This year marks the 225th anniversary of the outbreak of the French Revolution. You don’t have to be a historian to know and appreciate...

This year marks the 225th anniversary of the outbreak of the French Revolution. You don’t have to be a historian to know and appreciate how significant that revolution is to our understanding of French society and culture since the eighteenth century. Noah Shusterman‘s new book, The French Revolution: Faith, Desire, and Politics (Routledge, 2013) is an accessible book that provides readers with an overview of the major events and historical actors who shaped the Revolution from the storming of the Bastille on July 14th, 1789 to the rise of Napoleon Bonaparte in 1799. It is a book that offers a compelling narrative and draws on the vast field of scholarship that has analyzed and interpreted these events for over two centuries.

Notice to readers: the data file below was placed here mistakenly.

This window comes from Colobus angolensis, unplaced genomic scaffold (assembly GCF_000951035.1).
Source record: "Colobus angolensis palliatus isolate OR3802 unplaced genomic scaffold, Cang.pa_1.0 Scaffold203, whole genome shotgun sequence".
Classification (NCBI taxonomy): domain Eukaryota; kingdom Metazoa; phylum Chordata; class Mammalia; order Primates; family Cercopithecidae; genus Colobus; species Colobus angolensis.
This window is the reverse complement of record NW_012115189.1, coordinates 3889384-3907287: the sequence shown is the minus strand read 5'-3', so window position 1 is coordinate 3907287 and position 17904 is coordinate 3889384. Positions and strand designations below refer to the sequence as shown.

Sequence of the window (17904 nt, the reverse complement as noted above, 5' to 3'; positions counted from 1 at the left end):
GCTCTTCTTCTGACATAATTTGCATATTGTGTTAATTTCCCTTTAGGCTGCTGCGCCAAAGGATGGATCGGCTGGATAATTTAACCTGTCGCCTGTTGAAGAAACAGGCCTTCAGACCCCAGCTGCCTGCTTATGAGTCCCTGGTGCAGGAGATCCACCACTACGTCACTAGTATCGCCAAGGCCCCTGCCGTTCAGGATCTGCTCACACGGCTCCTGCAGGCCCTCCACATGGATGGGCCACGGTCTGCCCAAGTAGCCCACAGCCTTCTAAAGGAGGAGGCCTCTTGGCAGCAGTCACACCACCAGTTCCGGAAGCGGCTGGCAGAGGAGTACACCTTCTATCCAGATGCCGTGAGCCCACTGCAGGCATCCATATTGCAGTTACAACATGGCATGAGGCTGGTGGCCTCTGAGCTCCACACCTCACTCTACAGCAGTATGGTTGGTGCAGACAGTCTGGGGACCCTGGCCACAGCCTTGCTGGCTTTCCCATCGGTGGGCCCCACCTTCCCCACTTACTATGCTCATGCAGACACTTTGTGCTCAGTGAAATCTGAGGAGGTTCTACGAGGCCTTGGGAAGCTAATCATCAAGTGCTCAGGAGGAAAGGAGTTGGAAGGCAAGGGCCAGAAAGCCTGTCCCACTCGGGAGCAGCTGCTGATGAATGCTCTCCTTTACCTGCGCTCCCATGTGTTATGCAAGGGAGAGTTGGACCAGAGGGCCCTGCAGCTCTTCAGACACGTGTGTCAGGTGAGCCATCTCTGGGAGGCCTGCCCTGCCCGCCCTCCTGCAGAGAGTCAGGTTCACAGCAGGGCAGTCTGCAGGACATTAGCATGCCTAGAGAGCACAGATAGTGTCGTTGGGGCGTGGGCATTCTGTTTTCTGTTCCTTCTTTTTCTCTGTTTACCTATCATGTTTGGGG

This new study of the French Revolution emphasizes the central roles that religion and gender played as events unfolded, from the “liberal revolution” of 1789 through the emergence of the republic, from the Terror to Napoleon’s ascent. Readers familiar with the history of the French Revolution will especially appreciate chapters that pay close attention to the 1790 Civil Constitution of the Clergy and the revolt in the Vendee, issues and events that do not often get the play they may deserve in other surveys. Those who have always wanted to learn about the Revolution will find this book a highly informative and fascinating introduction to historical events and actors that help us understand so much that followed, in France and well beyond its borders. In our interview, Noah and I talk about teaching , the plethora of historical and political interpretations of the French Revolution, and the continuing relevance of that history to a contemporary French republic still struggling with issues of faith, desire, and politics.

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